Hypnosis can reduce stress, complement medical treatment


LUNENBURG — “You are getting sleepy,” is not part of Linda Donalds’ vernacular when she is performing hypnosis.

Donalds, who lives with her husband Jamie and five-year-old daughter Kalina, is a National Guild of Hypnotists-certified hypnotist, and the owner of New Horizons in Hypnosis in Lunenburg.

Donalds’ interest in hypnotism began in her senior year of high school at Acton-Boxborough, where she saw a performance by a stage hypnotist.

“It was very interesting, but the thing I felt was most interesting was that my friends next to me in the front of the auditorium became hypnotized and started responding to the hypnotist on stage, even though they weren’t on stage.

“I was one of the first people to recognize this, and I was watching them and thinking, ‘This is really strange.’

“Now I know that hypnotists know that a certain portion of the audience will also become hypnotized. (The hypnotist) eventually observed the audience, and he decided to do something with them.

“Besides him making it fun and entertaining, he started talking about the uses of hypnosis for other nonentertaining things like self-confidence issues, grades, sports and self-esteem, things that kids are concerned about and can really relate to.

“After the show I still couldn’t believe what had happened to my friends, but I couldn’t find much information about it.”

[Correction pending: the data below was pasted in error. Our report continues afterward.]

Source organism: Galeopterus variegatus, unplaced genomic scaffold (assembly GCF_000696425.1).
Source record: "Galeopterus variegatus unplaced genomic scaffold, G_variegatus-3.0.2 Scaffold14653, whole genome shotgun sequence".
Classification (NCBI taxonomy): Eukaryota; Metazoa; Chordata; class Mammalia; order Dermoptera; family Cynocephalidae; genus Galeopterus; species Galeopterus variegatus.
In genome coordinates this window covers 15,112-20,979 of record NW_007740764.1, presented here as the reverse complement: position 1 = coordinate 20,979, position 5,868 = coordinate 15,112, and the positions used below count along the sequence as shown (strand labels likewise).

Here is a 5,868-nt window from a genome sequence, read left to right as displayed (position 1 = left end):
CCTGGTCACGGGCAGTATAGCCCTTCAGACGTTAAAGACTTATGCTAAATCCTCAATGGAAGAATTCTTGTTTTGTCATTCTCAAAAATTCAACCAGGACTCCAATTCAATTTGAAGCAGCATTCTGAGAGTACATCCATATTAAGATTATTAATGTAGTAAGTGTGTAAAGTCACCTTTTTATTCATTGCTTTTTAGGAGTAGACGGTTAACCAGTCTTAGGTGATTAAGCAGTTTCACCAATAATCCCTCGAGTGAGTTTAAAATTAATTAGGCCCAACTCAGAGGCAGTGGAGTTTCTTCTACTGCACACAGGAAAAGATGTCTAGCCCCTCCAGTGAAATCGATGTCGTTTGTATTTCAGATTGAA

Donalds graduated from Rutgers University with a major in anthropology and a minor in archaeology and Native American studies. She was working in the computer networking industry when she saw that an introductory hypnosis course was being offered through a community education program.

“I loved it,” she said of the class. “It was so fascinating that people have the ability to get into this other state of mind and use suggestions to change their behavior in ways they didn’t think possible.”

In 1997, Donalds took hypnosis certification courses from Arthur Fecteau. She attended the NGH annual convention, acquired her first certification, and “was just hypnotizing friends, family and people I would run into at barbecues.”

By 2006, with additional certifications and experience under her belt, she decided that it was time to open her own business. That year, she officially opened New Horizons, through which she taught community education courses and offered private sessions.

Seven years later, her practice continues to grow, with her main focus hypnosis for weight loss, smoking cessation and stress relief.

“Everything really comes down to stress relief and confidence, which are at the root of what is driving a lot of things,” she said. “You can help people just by focusing on those two aspects, but people are often focused on the weight loss and smoking cessation.

“I also love working with people who have sleep issues,” she said, noting that she receives medical referrals. “I just need a physician’s note.”

Donalds said physicians sometimes feel they cannot do everything as a physician and will refer patients for hypnosis so their patients can “give it a try.”

“If the sleep apnea were due to being overweight, for example, I would work on the weight issues.”

Donalds said that many medical issues are triggered by stress. “Just knowing they have (medical conditions) can cause people more stress and aggravate the issues, so if they have less stress and can relax, it can do them a lot of good.”

She emphasized that she never gives a diagnosis or treats a condition, but said that she can help people who are diagnosed by a doctor.